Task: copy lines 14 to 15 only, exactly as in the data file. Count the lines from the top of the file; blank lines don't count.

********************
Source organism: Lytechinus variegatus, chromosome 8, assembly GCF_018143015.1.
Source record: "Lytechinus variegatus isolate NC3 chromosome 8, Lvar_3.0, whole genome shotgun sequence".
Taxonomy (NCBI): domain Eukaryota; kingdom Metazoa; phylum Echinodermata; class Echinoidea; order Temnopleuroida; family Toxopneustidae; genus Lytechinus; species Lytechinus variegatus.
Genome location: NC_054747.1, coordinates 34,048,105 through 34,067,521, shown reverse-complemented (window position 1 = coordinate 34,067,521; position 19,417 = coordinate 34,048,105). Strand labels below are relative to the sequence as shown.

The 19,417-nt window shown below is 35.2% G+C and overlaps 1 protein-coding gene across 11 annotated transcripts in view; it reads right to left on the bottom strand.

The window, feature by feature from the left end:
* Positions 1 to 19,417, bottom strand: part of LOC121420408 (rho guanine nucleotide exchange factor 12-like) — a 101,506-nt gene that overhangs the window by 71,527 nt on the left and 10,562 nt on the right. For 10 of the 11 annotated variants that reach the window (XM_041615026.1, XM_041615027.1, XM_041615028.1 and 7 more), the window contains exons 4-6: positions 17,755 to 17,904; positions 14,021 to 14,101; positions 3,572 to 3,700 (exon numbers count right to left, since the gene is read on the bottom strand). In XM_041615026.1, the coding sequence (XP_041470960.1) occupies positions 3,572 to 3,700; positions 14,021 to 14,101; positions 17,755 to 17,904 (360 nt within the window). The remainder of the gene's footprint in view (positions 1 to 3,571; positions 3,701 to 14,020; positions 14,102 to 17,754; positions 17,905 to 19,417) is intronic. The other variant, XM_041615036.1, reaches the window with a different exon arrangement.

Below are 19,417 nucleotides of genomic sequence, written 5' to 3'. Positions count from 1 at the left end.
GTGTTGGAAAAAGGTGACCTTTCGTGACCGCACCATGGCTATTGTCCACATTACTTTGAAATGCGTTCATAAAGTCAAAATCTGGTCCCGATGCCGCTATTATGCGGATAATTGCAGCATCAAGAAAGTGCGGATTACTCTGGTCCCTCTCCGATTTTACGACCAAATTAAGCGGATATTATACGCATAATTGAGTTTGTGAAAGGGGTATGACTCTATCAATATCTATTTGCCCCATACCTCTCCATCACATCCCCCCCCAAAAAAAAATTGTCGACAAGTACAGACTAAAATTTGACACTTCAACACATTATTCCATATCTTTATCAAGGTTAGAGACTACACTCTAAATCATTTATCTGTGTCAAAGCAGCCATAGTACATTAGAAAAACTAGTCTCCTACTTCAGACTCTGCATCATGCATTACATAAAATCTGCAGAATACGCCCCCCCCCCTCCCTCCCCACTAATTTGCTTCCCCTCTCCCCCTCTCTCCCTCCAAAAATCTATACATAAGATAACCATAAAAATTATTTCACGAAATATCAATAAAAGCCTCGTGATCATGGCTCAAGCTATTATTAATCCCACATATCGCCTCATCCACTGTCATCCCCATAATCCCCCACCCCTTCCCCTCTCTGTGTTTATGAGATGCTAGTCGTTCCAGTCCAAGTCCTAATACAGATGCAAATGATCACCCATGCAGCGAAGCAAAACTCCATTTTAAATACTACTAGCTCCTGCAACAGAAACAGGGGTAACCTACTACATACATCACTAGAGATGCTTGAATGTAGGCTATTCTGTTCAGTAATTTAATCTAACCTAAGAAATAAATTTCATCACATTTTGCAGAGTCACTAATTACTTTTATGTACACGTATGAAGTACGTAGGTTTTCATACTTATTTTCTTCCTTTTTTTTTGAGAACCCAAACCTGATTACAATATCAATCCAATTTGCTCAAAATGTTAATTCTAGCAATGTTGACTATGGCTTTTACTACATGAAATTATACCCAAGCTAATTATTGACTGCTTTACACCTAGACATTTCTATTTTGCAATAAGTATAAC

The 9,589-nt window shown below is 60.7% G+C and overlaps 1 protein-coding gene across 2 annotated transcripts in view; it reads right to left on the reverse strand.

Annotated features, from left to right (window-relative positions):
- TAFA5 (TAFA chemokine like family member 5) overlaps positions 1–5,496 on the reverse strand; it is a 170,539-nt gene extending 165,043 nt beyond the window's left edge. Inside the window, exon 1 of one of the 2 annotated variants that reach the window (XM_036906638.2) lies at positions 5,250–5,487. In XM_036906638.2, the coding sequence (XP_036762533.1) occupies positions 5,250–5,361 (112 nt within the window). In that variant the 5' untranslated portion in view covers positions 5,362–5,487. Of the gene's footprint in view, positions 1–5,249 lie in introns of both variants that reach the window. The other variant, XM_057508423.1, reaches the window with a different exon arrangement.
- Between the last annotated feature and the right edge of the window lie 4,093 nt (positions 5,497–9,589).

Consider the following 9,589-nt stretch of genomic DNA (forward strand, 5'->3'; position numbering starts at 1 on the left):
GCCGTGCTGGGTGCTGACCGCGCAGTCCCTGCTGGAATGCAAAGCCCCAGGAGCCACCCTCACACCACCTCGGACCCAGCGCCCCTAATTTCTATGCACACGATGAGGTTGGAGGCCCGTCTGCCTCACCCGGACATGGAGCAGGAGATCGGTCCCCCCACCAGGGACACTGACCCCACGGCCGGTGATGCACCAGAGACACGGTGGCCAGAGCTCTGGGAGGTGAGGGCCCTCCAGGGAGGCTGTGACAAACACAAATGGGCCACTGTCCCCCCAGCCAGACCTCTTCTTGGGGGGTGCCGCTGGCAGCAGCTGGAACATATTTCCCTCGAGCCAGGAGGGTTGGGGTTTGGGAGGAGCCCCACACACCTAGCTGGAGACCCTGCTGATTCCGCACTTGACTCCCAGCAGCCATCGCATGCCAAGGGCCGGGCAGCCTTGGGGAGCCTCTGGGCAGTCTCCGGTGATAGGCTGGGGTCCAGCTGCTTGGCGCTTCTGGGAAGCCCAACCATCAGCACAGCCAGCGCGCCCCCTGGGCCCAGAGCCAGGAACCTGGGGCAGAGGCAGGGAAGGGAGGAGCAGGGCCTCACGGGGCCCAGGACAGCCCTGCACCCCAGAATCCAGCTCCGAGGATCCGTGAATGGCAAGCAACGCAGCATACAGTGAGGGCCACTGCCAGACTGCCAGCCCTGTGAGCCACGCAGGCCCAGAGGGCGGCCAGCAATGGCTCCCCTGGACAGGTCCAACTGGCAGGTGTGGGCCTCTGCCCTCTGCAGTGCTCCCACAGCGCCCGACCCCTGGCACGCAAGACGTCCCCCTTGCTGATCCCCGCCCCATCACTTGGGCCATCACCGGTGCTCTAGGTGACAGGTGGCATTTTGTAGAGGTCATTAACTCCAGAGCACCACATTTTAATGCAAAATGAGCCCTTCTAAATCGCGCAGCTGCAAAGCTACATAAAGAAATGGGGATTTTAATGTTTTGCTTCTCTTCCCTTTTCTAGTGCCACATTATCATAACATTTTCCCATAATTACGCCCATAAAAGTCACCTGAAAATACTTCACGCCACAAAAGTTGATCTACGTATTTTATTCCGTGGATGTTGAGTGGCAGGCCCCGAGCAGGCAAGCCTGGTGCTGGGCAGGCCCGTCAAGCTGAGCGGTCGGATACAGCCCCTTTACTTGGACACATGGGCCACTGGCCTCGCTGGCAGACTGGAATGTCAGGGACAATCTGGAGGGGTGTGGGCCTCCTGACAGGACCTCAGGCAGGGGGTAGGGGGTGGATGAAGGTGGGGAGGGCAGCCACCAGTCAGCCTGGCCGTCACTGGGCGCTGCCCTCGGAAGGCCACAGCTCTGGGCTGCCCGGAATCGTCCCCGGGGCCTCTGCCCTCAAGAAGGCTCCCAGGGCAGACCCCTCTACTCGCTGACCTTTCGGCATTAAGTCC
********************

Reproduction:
Consider the following 9,589-nt stretch of genomic DNA (forward strand, 5'->3'; position numbering starts at 1 on the left):
GCCGTGCTGGGTGCTGACCGCGCAGTCCCTGCTGGAATGCAAAGCCCCAGGAGCCACCCTCACACCACCTCGGACCCAGCGCCCCTAATTTCTATGCACACGATGAGGTTGGAGGCCCGTCTGCCTCACCCGGACATGGAGCAGGAGATCGGTCCCCCCACCAGGGACACTGACCCCACGGCCGGTGATGCACCAGAGACACGGTGGCCAGAGCTCTGGGAGGTGAGGGCCCTCCAGGGAGGCTGTGACAAACACAAATGGGCCACTGTCCCCCCAGCCAGACCTCTTCTTGGGGGGTGCCGCTGGCAGCAGCTGGAACATATTTCCCTCGAGCCAGGAGGGTTGGGGTTTGGGAGGAGCCCCACACACCTAGCTGGAGACCCTGCTGATTCCGCACTTGACTCCCAGCAGCCATCGCATGCCAAGGGCCGGGCAGCCTTGGGGAGCCTCTGGGCAGTCTCCGGTGATAGGCTGGGGTCCAGCTGCTTGGCGCTTCTGGGAAGCCCAACCATCAGCACAGCCAGCGCGCCCCCTGGGCCCAGAGCCAGGAACCTGGGGCAGAGGCAGGGAAGGGAGGAGCAGGGCCTCACGGGGCCCAGGACAGCCCTGCACCCCAGAATCCAGCTCCGAGGATCCGTGAATGGCAAGCAACGCAGCATACAGTGAGGGCCACTGCCAGACTGCCAGCCCTGTGAGCCACGCAGGCCCAGAGGGCGGCCAGCAATGGCTCCCCTGGACAGGTCCAACTGGCAGGTGTGGGCCTCTGCCCTCTGCAGTGCTCCCACAGCGCCCGACCCCTGGCACGCAAGACGTCCCCCTTGCTGATCCCCGCCCCATCACTTGGGCCATCACCGGTGCTCTAGGTGACAGGTGGCATTTTGTAGAGGTCATTAACTCCAGAGCACCACATTTTAATGCAAAATGAGCCCTTCTAAATCGCGCAGCTGCAAAGCTACATAAAGAAATGGGGATTTTAATGTTTTGCTTCTCTTCCCTTTTCTAGTGCCACATTATCATAACATTTTCCCATAATTACGCCCATAAAAGTCACCTGAAAATACTTCACGCCACAAAAGTTGATCTACGTATTTTATTCCGTGGATGTTGAGTGGCAGGCCCCGAGCAGGCAAGCCTGGTGCTGGGCAGGCCCGTCAAGCTGAGCGGTCGGATACAGCCCCTTTACTTGGACACATGGGCCACTGGCCTCGCTGGCAGACTGGAATGTCAGGGACAATCTGGAGGGGTGTGGGCCTCCTGACAGGACCTCAGGCAGGGGGTAGGGGGTGGATGAAGGTGGGGAGGGCAGCCACCAGTCAGCCTGGCCGTCACTGGGCGCTGCCCTCGGAAGGCCACAGCTCTGGGCTGCCCGGAATCGTCCCCGGGGCCTCTGCCCTCAAGAAGGCTCCCAGGGCAGACCCCTCTACTCGCTGACCTTTCGGCATTAAGTCC